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Is Alex Smith a Super Bowl quarterback whisperer?

Is Alex Smith a Super Bowl quarterback whisperer?

Could playing behind Alex Smith mean you’re Super Bowl bound? Well, history would suggest for those that do, it’s as good of a guarantee as you can get.  

It’s well documented that Kansas City Chiefs quarterback Patrick Mahomes reaped the benefits of sitting and learning from Smith during his rookie year.   

“It gave me a blueprint, and it was something that helped me out a lot early in my career,” Mahomes said in his Super Bowl presser this week in Miami.  “Just knowing what film I need to watch on what day and how to go out there and practice the right way.”  

But the tutelage goes way beyond reading defenses. Chiefs coach Andy Reid says Mahomes learned how to be a pro by watching Smith.   

“How to study, diet, his workout regimen, and how to get family acclimated into the NFL,” Reid said, even joking that "Pat couldn’t pay Alex enough for what he taught him."  

Mahomes was quick to agree. 

“It was the stuff that takes your whole career to learn, and [Smith] taught me that in my first year and it’s helped me have success at such an early age,” Mahomes said.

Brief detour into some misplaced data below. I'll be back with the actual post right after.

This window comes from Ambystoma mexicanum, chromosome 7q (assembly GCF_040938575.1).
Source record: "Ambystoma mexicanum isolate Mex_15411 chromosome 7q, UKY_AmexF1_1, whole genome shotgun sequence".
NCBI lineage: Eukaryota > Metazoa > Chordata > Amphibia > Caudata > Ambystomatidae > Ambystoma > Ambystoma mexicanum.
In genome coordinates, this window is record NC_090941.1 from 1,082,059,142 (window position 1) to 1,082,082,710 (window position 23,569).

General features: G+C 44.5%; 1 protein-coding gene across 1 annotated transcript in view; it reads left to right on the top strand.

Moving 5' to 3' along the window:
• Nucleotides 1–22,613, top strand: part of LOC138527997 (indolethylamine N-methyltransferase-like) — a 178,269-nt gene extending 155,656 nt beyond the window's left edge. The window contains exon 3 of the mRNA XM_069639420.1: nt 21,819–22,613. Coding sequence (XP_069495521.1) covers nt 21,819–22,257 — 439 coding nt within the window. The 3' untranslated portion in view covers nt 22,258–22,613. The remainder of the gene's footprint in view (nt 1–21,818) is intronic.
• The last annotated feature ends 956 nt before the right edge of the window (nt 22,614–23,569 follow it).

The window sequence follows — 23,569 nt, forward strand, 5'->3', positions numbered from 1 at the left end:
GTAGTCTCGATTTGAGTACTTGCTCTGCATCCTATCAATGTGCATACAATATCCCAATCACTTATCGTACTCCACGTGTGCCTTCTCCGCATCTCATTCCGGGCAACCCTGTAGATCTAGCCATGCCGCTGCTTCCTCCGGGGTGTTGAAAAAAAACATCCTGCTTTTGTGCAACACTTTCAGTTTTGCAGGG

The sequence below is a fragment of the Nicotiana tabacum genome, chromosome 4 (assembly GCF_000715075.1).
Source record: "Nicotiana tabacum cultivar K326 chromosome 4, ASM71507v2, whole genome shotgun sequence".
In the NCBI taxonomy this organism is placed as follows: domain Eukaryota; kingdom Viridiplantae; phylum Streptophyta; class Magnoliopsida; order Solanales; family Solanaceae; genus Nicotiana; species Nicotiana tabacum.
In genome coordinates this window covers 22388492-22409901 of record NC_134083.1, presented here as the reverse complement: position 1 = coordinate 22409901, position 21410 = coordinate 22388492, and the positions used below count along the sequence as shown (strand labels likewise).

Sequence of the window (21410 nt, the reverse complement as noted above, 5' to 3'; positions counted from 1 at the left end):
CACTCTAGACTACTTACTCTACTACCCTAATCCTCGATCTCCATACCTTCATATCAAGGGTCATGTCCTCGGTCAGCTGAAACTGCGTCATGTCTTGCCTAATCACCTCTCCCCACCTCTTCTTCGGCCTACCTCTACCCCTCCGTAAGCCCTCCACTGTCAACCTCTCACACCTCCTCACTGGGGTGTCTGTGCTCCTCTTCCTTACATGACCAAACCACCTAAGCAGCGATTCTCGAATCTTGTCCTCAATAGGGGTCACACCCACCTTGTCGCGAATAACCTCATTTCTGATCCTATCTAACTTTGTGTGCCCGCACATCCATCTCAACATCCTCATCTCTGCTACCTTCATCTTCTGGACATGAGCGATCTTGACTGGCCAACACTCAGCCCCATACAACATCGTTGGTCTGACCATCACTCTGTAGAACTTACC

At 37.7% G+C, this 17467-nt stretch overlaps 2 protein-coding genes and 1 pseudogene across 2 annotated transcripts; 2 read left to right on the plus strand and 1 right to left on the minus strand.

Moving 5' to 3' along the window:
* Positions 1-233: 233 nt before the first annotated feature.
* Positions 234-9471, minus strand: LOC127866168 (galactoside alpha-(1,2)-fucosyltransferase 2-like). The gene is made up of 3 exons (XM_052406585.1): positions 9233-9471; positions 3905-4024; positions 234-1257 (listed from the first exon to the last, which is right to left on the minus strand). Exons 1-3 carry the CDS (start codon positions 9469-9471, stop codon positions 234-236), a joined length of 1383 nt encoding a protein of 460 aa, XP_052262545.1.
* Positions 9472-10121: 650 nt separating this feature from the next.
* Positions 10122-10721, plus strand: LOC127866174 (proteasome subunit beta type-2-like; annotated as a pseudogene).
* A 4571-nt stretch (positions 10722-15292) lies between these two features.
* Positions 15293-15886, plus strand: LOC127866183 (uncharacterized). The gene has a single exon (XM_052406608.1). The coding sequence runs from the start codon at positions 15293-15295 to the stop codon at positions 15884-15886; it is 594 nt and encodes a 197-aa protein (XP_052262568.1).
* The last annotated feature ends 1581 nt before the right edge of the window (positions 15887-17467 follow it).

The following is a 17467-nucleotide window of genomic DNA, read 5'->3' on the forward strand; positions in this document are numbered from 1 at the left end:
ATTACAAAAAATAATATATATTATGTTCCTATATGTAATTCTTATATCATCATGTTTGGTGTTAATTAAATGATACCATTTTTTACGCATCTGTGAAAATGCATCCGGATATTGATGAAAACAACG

The young quarterback was a good student and it’s paid off as he leads the Chiefs to what would be their first Super Bowl win in 50 years and Reid’s first after 211 career wins.  

But if you go even further back in Smith's career, you’ll find sending his back-up quarterback to the championship game is old hat.  Take his time in San Francisco. Smith was the established starter and the 49ers drafted Colin Kaepernick, who didn’t play until his second season when he took over for an injured Smith in Week 10.  Kaepernick famously led the 49ers to the Super Bowl, eventually losing to the Ravens.  

Smith then headed to Kansas City where the Chiefs drafted Mahomes. He sat for a year before the team traded Smith to the Redskins. Mahomes was a play away from the Super Bowl in his first year under center and is now on the big stage in just his third season.